Have you ever dreamed of being rich? Have you ever wondered what it would be like to know that money poses no barrier between you and your dreams? I think we all have at one time or another, haven’t we? And most of us are convinced that we would use our wealth for good, to serve others rather than ourselves. We imagine handing over the keys to a new home, or donating the full-ride scholarship to that person who could never afford it. We dream of using extravagant wealth to do extravagant good.
We attach great significance to great deeds, don’t we? And we attach little significance to little deeds. And yet so few of us ever have the chance to do those exceptional things. But what if we are measuring it all wrong? John Stott says it so well as he comments on Galatians 6:2: “To love one another as Christ loved us may lead us not to some heroic, spectacular deed of self-sacrifice, but to the much more mundane and unspectacular ministry of burden-bearing.”
I think the reason we dream of helping others through extravagant wealth is that it feels like those extravagant deeds count for more. So many of our good deeds are so small. They seem paltry. Instead of handing over the keys to a brand new car, we hand over a slightly over-cooked casserole. Instead of funding an extreme makeover for that person’s home, we show up on Saturday morning to help apply a new coat of paint. Instead of giving them a check to pay off their mortgage, we give them a few hours of our time to listen and counsel. Instead of funding a wonderful vacation, we take their children for a couple of hours so they can escape for a date. It is hardly the stuff dreams are made of.
But I love what John Piper says: “Here is a vocation that will bring you more satisfaction than if you became a millionaire ten times over: Develop the extraordinary skill for detecting the burdens of others and devote yourself daily to making them lighter.” This is the extraordinary ministry for every ordinary Christian—bearing the burdens of others. What seems so mundane and so unspectacular, is actually bringing great glory and honor to God.
You know the passage in Matthew 25 that describes the sheep being separated from the goats at the final judgment (verses 31-46). You have read it a hundred times, but have you ever paused to considered the criteria? The believers are not separated from the unbelievers on the basis of extravagant and spectacular deeds that were seen and fêted by others. Far from it. At the final accounting, when we stand before the Lord, we will be shocked to realize that the most significant things are the smallest things—things so small we have forgotten all about them: “Lord, when did we see you hungry and feed you, or thirsty and give you drink? And when did we see you a stranger and welcome you, or naked and clothe you? And when did we see you sick or in prison and visit you?” But these small things stand as proof of our salvation, proof of our commitment to the good of others and the glory of God.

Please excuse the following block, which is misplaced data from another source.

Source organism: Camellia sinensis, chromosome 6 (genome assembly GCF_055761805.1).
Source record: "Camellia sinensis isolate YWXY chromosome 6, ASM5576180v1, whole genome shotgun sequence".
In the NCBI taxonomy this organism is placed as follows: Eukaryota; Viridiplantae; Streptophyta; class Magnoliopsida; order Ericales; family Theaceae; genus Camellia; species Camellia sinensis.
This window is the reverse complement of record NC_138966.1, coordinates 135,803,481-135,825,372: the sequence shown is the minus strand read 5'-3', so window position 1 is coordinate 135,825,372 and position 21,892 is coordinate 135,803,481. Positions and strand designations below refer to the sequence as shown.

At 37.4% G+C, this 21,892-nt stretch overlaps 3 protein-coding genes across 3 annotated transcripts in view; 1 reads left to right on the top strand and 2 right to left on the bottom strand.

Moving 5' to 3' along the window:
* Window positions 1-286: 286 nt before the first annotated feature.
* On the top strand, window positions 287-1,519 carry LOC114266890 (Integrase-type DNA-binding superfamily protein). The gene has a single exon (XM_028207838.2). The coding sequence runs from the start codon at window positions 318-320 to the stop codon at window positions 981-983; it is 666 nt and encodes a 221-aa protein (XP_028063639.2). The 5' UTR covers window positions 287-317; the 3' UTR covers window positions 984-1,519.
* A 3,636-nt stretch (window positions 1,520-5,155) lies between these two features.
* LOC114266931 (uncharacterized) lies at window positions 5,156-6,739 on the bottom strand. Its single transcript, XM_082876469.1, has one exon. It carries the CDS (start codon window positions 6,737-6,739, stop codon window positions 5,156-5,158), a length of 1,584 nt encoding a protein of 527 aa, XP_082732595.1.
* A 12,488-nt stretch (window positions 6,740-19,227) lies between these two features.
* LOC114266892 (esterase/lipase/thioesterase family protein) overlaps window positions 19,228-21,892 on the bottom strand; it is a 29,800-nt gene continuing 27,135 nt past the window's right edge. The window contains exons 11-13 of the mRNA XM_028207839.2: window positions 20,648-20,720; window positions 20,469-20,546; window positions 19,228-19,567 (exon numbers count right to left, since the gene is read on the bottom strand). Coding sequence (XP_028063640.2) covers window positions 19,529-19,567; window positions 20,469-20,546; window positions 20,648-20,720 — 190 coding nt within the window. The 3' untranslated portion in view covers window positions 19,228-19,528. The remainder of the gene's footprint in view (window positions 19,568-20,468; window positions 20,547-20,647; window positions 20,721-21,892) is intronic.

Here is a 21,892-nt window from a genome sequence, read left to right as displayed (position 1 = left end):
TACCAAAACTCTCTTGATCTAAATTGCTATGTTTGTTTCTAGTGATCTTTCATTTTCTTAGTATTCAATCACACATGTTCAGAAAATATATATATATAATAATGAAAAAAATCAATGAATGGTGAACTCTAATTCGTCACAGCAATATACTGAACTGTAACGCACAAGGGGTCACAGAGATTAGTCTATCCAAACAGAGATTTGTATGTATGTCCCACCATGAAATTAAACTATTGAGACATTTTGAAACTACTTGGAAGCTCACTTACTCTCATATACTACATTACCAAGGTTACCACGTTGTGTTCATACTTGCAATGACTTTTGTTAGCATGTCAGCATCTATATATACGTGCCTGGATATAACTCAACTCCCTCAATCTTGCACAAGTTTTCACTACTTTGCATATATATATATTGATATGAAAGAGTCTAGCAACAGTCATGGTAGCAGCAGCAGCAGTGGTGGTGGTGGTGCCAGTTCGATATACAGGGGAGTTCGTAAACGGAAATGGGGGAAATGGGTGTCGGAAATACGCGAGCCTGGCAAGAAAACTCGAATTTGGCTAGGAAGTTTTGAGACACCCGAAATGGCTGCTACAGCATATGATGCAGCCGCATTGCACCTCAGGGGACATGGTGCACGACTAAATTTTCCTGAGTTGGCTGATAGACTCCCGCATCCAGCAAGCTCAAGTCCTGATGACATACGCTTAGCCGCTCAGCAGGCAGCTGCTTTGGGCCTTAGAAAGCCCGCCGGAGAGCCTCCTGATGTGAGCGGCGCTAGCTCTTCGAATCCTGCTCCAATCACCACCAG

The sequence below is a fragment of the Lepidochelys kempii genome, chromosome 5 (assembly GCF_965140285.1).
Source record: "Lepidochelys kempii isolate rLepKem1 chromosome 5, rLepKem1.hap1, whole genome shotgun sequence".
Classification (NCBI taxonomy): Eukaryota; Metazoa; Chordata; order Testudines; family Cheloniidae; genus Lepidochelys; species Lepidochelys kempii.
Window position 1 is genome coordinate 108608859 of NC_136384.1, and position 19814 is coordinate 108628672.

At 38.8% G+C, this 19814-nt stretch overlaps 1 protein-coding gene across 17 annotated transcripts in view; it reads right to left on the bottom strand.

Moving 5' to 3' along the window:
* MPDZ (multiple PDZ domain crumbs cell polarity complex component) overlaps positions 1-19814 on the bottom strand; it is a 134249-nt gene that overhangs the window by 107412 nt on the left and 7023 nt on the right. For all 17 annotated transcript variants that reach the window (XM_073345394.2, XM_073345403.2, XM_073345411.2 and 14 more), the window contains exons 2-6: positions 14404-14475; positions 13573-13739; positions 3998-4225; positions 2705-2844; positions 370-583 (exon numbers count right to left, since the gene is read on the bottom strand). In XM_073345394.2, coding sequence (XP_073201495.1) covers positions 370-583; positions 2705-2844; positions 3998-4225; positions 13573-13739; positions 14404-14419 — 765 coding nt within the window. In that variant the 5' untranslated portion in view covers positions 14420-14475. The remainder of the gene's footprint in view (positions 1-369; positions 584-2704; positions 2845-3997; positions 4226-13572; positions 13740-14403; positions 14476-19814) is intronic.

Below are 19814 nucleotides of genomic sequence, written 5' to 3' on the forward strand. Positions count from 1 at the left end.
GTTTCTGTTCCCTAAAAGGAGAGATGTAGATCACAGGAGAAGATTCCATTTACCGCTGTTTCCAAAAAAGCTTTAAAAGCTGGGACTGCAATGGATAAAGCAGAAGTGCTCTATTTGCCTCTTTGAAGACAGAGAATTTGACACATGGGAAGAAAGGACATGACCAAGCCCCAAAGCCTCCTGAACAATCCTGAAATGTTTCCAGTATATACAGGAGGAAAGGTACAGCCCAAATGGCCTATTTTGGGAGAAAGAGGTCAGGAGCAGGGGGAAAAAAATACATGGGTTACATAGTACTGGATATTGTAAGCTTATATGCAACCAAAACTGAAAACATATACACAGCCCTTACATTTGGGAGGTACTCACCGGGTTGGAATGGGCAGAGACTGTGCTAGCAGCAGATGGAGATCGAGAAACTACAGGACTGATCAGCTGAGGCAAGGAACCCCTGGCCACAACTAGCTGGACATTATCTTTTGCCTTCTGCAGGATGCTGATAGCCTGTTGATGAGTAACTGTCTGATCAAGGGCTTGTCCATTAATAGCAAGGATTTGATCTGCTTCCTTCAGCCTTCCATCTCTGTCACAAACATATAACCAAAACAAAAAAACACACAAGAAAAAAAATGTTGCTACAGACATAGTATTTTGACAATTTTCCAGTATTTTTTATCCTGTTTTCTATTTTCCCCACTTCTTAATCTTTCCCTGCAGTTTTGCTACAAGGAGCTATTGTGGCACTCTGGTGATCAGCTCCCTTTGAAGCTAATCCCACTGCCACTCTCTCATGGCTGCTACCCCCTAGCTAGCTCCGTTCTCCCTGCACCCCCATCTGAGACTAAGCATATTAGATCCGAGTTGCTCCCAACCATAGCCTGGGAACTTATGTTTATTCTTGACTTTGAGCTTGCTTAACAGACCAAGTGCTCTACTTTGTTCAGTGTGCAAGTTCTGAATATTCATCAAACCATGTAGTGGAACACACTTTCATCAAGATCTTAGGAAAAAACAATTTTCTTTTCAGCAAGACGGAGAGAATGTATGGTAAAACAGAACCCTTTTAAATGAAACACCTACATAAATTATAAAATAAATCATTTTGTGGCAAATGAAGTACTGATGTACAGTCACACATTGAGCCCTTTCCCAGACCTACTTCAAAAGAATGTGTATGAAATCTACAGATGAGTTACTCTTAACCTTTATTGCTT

This is the ministry of burden-bearing. It is a vocation that will earn you very few accolades. It will gain you very few awards. The majority of what you do will be unnoticed by others and forgotten even by those who benefit most. You yourself will forget most of it. But every bit of it will matter. Every bit of it will do good to others and bring glory to God.
So look for those who are burdened. Develop the habit and the skill of spotting those burdens, and determine that you will meet them, one casserole or one hug or one visit or one prayer at a time.
I will give the final word to Stott: “To be a burden-bearer is a great ministry. It is something that every Christian should and can do. It is a natural consequence of walking by the Spirit. It fulfils the law of Christ. ‘Therefore’, wrote Martin Luther, ‘Christians must have strong shoulders and mighty bones’—sturdy enough, that is, to carry heavy burdens.”